The term "green cleaning" refers to the use of vegetable-based materials to clean surfaces rather than chemical-laden detergents and solvents. Don't assume natural products are safer as there are a few things to know about successful green housekeeping.
Unfortunately, it isn’t easy to identify which products contain hazardous ingredients. While cleaners are the only household products regulated by the U.S. Consumer Product Safety Commission under the Federal Hazardous Substances Labeling Act, their sellers aren’t required to reveal these products’ ingredients. These ingredients are considered “trade secrets,” so government regulations are actually designed to protect this proprietary information, not to protect human health or the environment.
My housecleaners say NOT all cleaning can be accomplished with "green" cleaning products but they choose to use less toxic and green cleaners most of the time? There is just some cleaning that needs harsher chemicals. BUT...there ARE better choices, and with our busy lives, we all need to know how to make quicker informed decisions about which products to buy and how to use them. There is very little regulation around listing a product as non-toxic, as proven with the latest information on Simple Green. One of "Simple Green's key ingredients, butyl cellosolve, is the same toxic solvent found in some traditional all-purpose cleaners. The label even cautions users not to "dispose of . . . near storm drains, oceans, lakes or streams."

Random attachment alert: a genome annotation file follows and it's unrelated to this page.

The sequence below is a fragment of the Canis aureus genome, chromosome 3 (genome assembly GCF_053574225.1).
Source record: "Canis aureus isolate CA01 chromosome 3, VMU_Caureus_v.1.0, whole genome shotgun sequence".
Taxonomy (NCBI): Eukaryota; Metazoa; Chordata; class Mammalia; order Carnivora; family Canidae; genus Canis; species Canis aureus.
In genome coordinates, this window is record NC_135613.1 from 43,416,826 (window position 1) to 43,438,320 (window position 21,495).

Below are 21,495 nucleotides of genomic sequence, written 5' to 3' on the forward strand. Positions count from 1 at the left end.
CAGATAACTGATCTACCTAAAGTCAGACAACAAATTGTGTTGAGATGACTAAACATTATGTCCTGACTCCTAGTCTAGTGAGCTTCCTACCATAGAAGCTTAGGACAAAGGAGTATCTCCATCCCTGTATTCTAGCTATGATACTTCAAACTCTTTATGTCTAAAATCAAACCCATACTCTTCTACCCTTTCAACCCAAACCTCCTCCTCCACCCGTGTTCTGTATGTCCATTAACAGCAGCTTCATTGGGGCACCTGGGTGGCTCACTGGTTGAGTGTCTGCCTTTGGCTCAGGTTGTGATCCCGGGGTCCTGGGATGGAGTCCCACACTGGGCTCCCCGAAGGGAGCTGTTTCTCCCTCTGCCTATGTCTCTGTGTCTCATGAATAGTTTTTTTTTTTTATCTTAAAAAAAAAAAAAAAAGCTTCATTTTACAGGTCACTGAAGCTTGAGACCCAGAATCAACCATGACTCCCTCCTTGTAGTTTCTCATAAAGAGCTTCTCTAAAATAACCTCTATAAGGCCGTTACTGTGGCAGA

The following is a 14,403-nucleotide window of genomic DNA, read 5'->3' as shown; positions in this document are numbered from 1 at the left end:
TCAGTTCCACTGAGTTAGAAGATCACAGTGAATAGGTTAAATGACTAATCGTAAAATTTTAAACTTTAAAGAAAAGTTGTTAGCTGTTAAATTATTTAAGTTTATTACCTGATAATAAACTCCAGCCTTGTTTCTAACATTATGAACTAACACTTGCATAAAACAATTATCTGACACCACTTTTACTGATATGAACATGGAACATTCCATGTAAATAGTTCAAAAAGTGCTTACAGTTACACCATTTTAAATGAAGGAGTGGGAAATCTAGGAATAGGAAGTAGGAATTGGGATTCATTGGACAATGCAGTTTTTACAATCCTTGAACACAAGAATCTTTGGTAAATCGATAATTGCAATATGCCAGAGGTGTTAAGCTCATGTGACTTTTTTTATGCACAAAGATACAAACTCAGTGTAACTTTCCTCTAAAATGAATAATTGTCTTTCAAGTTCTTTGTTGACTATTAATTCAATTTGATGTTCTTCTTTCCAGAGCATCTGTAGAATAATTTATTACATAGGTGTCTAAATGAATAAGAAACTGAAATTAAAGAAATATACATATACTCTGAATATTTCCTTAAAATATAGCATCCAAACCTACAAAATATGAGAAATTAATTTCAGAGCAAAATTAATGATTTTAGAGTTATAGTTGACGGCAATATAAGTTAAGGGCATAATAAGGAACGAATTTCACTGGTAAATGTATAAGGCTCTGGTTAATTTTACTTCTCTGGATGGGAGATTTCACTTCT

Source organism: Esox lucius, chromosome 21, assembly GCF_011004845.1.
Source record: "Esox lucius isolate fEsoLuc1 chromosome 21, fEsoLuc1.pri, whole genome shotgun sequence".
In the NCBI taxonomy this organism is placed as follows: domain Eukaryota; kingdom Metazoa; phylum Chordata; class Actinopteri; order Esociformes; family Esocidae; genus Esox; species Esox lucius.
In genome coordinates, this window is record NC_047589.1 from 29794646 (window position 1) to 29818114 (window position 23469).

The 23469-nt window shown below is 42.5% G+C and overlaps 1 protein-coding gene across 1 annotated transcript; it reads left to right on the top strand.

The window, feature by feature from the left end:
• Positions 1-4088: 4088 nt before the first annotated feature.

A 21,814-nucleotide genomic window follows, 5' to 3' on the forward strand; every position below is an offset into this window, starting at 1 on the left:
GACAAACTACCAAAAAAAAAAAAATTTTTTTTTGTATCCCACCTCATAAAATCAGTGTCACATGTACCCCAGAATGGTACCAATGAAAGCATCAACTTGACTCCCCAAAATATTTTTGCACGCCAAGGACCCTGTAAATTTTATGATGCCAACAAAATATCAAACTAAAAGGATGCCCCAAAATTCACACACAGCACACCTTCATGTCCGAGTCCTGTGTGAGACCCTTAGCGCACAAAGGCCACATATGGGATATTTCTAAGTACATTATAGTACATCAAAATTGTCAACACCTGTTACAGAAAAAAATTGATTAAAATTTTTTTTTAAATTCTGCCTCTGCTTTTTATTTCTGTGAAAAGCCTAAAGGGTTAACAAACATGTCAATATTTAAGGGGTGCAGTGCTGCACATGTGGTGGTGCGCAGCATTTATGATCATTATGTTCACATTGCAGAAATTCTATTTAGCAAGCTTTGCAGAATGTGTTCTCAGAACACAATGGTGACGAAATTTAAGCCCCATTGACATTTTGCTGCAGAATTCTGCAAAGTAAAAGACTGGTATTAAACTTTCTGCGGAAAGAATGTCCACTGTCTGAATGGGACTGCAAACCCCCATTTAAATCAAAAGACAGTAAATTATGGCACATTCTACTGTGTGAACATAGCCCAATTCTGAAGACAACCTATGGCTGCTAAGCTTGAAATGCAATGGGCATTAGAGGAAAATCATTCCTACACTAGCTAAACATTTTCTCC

So how do we make healthier cleaning choices? Here are some simple tips to help you:
1) Does the product have a child proof cap? If harmful to children, most likely it is harmful to you.
2) Don't believe what it says on the front of the cleaning product you are interested in purchasing. That is the area the maker has to convince you to buy the product. Always check the backside of the product. Check out the chemicals, and if there are warnings....be aware! The label on a typical cleaning product is a mix of marketing hype and instructions for use. What’s missing is a list of what’s inside.
True story: A house cleaner was told NOT to bring bleach into the client’s house. So they bought a product that said on the front "contains no bleach". It was sprayed on the walls of an old tub enclosure and it left permanent streaks (bleached). She bought this product because on the front of the product, it said that it did not contain Bleach. That front label was true, it did not contain Bleach, but it did contain an acid, which can bleach. That product was Scrubbing Bubbles made by SCJohnson who on their website says water can be deadly? “SC Johnson a Family Company” says water can be deadly. Directly from their website: “Most everyone would agree that water is a harmless chemical. But even water can be deadly if you drink too much of it. The important thing in product development is to select the right chemical to achieve the goal, and to use only the amount that is proven to be safe and effective. At SC Johnson, we aim to use the smallest effective percentage of key ingredients.”